Drugs/History Of The American Drug War- term paper 18104

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History of the American Drug War-

The first act of America's anti-drug laws was in 1875. It

outlawed the smoking of opium in opium dens. This was a San Francisco

ordinance. The basis on passing this law was that Chinese men had a

way of luring white women to their dens and causing their "ruin",

which was the association with Chinese men. Later, other Federal laws

such as trafficking in opium was illegal for anyone of Chinese origin.

The opium laws were directed at the smoking of opium. The law didn't

effect importation of the drug because opium was a common medical

drug. This law was specifically targeted at the Chinese, for the

smoking of opium was a Chinese custom.

Cocaine was outlawed for fears that black men would go on a

sexual rampage and rape white women. In the early 1900's, newspapers

referred to them as "Negro Cocaine Fiends" or "Cocainized Niggers".

There is little evidence that this actually happened.

The Harrison Act had started as a licensing law which required

sellers to obtain a license if they were going to handle opiates or

cocaine. The law contains a provision that nothing in the law would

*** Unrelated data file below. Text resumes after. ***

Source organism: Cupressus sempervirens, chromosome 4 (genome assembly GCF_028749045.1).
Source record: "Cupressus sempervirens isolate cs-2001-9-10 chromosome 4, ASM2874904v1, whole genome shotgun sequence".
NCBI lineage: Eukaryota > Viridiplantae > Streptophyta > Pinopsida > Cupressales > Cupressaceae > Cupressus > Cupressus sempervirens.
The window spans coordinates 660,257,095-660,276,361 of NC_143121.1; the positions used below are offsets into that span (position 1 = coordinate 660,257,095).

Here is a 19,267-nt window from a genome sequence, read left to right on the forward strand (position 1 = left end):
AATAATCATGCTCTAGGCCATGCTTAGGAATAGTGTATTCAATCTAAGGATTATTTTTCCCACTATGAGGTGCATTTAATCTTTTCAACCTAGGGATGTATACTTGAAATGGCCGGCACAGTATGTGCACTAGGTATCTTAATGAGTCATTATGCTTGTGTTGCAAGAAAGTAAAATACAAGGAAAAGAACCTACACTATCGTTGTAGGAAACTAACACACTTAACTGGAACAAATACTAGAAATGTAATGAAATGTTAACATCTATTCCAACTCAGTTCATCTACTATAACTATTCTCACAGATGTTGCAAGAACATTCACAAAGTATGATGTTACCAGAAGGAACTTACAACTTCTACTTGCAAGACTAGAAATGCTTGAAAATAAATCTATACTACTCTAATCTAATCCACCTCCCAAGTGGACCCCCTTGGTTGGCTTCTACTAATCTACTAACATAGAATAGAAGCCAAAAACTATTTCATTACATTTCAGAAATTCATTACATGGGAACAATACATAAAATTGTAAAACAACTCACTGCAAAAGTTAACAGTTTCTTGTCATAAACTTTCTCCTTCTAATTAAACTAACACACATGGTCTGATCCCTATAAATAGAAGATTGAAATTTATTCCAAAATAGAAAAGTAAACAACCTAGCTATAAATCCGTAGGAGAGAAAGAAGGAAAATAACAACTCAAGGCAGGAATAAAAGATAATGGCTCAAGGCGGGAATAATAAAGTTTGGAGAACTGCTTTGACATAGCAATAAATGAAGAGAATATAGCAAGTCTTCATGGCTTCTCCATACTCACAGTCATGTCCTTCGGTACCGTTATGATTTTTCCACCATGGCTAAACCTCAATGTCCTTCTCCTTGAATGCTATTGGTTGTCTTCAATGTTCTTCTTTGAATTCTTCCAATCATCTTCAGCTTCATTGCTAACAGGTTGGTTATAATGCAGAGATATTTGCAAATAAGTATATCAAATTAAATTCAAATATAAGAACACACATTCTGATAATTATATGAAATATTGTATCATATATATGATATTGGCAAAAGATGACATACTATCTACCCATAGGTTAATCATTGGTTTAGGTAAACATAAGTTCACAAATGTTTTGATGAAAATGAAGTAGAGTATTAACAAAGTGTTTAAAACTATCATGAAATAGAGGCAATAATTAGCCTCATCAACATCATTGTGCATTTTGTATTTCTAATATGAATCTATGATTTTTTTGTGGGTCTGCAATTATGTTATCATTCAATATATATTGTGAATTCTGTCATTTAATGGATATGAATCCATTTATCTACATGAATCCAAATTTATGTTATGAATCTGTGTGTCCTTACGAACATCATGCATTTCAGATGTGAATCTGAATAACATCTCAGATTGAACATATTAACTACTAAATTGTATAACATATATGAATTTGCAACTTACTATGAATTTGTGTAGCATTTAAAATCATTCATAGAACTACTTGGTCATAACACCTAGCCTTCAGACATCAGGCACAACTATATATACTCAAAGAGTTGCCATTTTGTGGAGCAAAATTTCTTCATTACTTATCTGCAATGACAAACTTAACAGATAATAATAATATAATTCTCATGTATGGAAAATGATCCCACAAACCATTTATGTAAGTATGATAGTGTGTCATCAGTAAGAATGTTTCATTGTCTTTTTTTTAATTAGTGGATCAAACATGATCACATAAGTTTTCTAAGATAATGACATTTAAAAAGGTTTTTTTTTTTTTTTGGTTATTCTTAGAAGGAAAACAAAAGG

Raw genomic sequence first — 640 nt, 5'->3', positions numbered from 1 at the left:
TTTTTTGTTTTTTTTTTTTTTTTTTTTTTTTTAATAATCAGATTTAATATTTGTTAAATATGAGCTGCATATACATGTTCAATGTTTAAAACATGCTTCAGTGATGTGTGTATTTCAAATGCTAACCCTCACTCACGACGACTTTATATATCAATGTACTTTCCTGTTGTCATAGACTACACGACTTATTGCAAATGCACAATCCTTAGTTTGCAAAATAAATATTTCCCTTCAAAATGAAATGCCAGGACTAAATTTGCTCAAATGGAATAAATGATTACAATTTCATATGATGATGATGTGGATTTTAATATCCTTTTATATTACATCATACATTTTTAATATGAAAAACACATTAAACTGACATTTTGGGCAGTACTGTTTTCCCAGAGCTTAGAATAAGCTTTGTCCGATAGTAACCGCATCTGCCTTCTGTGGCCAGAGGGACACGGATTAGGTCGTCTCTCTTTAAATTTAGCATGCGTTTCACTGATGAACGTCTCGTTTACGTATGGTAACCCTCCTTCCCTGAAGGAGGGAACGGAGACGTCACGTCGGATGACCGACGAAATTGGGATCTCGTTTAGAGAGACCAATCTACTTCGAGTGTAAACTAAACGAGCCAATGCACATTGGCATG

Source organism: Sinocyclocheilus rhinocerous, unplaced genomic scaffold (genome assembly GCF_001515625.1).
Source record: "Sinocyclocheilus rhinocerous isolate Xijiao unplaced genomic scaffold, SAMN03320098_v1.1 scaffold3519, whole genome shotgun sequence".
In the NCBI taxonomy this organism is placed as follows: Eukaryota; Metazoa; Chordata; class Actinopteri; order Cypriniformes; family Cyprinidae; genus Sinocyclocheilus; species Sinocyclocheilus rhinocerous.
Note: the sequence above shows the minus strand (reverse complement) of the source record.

prohibit doctors from prescribing these drugs in the legitimate

practice of medicine. The people who wrote the Harrison Act and

Marijuana Tax Act in 1937, agreed that a prohibition on what people

could put into their bodies was an unconstitutional infringement on

personal liberties.

Marijuana was outlawed in 1937. The reason for it being

outlawed was that the plant had a violent effect on the degenerate

races. The American Medical Association testified that they were

opposed to the law. The law would never have passed without the

endorsement from the AMA, but when the supporters of the law were

asked about the AMA's view on the floor of congress, they had stated

that the AMA was all for it. When the law had passed, the AMA

protested, but the law was never repealed.

It is difficult to determine how many people in the US use

drugs. The Federal Government's Household Survey on Drug Abuse, is the